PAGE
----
Case study 4: Product recommendation

The fourth case study addresses an approach called collaborative filtering that’s had a lot of impact in many domains in the last decade. Specifically, the task is to build a product recommendation applications, where the ML model gets to know the costumer’s past purchases and tries to use those to recommend some set of other products the customer might be interested in purchasing. The relation the model tries to understand to make the recommendation is on the products the consumer bought before and what he or she is likely to buy in the future. And to learn this relation the model looks at the purchase histories of a lot of past customers and possibly features of those customers (e.g. age, genre, family role, location …).

Case study 5:  Visual product recommender

The last case study is about a visual product recommender. The concept idea is pretty much like the latter example. The task here is also a recommendation application, but the ML model learns from visual features of an image and the outcome is also an image. Here, the data is an input image (e.g. black shoe, black boot, high heel, running shoe or some other shoe) chosen by a user on a browser. And the goal of the application is to retrieve a set of images of shoes visually similar to the input image. The model does so by learning visual relations between different shoes. Usually, these models are trained on a specific kind of architecture called Convolutional Neural Network (CNN). In CNN architecture, every layer of the neural network provides more and more descriptive features. The first layer is supposed to just detect features like different edges. By the second layer, the model begins to detect corners and more complex features. And as we go deeper and deeper in these layers, we can observe more intricate visual features arising.

DH2017 – Computer Vision in DH workshop (Papers – Third Block)

Third block: Deep Learning
Chair: Thomas Smits (Radboud University)

6) Aligning Images and Text in a Digital Library (Jack Hessel & David Mimno)

Abstract
Slides
Website David Mimno
Website Jack Hessel

Problem: correspondence between text and images.
  • In this work, the researchers train machine learning algorithms to match images from book scans with the text in the pages surrounding those images.
  • Using 400K images collected from 65K volumes published between the 14th and 20th centuries released to the public domain by the British Library, they build information retrieval systems capable of performing cross-modal retrieval, i.e., searching images using text, and vice-versa.
  • Previous multi-modal work:
    • Datasets: Microsoft Common Objects in Context (COCO) and Flickr (images with user-provided tags);
    • Tasks: Cross-modal information retrieval (ImageCLEF) and Caption search / generation
  • Project Goals:
    • Use text to provide context for the images we see in digital libraries, and as a noisy “label” for computer vision tasks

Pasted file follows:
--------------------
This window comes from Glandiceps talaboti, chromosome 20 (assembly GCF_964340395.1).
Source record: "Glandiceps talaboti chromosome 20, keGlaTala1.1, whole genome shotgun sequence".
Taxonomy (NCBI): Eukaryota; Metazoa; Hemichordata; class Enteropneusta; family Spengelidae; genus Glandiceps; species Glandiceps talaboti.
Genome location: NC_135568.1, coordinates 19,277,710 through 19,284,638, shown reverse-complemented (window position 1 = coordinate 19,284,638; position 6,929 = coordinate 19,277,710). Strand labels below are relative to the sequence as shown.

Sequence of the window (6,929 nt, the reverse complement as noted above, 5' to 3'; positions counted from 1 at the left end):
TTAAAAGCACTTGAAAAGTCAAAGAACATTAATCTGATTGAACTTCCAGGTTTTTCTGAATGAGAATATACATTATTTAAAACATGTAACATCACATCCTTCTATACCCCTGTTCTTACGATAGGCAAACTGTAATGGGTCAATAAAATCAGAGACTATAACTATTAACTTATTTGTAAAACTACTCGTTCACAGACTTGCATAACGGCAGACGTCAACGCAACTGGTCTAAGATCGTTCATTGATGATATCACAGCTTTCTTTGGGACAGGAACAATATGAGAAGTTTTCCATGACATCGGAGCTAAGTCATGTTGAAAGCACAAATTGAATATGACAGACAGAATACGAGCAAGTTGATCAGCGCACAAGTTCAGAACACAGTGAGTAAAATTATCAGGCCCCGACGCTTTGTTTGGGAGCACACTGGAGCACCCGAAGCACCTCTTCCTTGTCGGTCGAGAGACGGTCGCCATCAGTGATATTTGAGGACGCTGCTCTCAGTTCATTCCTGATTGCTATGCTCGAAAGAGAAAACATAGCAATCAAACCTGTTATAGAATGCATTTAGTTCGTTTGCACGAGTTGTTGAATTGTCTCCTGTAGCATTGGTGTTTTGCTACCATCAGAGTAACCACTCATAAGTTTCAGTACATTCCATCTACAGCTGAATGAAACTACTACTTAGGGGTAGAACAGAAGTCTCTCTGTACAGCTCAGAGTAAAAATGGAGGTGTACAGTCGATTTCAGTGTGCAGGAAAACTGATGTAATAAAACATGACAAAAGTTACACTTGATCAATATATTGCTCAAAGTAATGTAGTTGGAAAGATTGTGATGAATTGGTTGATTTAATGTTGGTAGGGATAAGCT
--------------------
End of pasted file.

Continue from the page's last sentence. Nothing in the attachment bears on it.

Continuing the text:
• Use images to provide grounding for text.
  • Why is this hard? Most relationship between text and images is weakly aligned, that is, very vague. A caption is an example of strong alignments between text and images. An article is an example of weak alignment.

7) Visual Trends in Dutch Newspaper Advertisements (Melvin Wevers & Juliette Lonij)

Abstract
Slides

Live Demo of SIAMESE: Similar advertisement search.
  • The context of advertisements for historical research:
    • “insight into the ideals and aspirations of past realities …”
    • “show the state of technology, the social functions of products, and provide information on the society in which a product was sold” (Marchand, 1985).
  • Research question: How can we combine non-textual information with textual information to study trends in advertisements?
  • Data: ~1,6M Advertisements from two Dutch national newspapers Algemeen Handelsblad and NRC Handelsblad between 1948-1995
  • Metadata: title, date, newspaper, size, position (x, y), ocr, page number, total number of pages.
  • Approach: Visual Similarity:
    • Group images together based on visual cues;
    • Demo: SIAMESE: SImilar AdvertiseMEnt SEarch;
    • Approximate nearest neighbors in a penultimate layer of ImageNet inception model.
  • Final remarks:
    • Object detection and visual similarity approach offer trends on different layers, similar to close and distant reading;
    • Visual Similarity is not always Conceptual Similarity;
    • Combination of text/semantic and visual similarity as a way to find related advertisements.

8) Deep Learning Tools for Foreground-Aware Analysis of Film Colors (Barbara Flueckiger, Noyan Evirgen, Enrique G. Paredes, Rafael Ballester-Ripoll, Renato Pajarola)

The research project FilmColors, funded by an Advanced Grant of the European Research Council, aims at a systematic investigation into the relationship between film color technologies and aesthetics.

Initially, the research team analyzed a large group of 400 films from 1895 to 1995 with a protocol that consists of about 600 items per segment to identify stylistic and aesthetic patterns of color in film.

This human-based approach is now being extended by an advanced software that is able to detect the figure-ground configuration and to plot the results into corresponding color schemes based on a perceptually uniform color space (see Flueckiger 2011 and Flueckiger 2017, in press).

ERC Advanced Grant FilmColors

DH2017 – Computer Vision in DH workshop (Papers – Second Block)

Second block: Tools
Chair: Melvin Wevers (Utrecht University)

4) A Web-Based Interface for Art Historical Research (Sabine Lang & Bjorn Ommer)

Abstract
Slides
Computer Vision Group (University of Heidelberg)

  • Area: art history <-> computer vision
  • First experiment: Can computers propel the understanding and reconstruction of drawing processes?
  • Goal: Study production process. Understand the types and degrees of transformation between an original piece of art and its reproductions.
  • Experiment 2: Can computers help with the analysis of large image corpora, e.g. find gestures?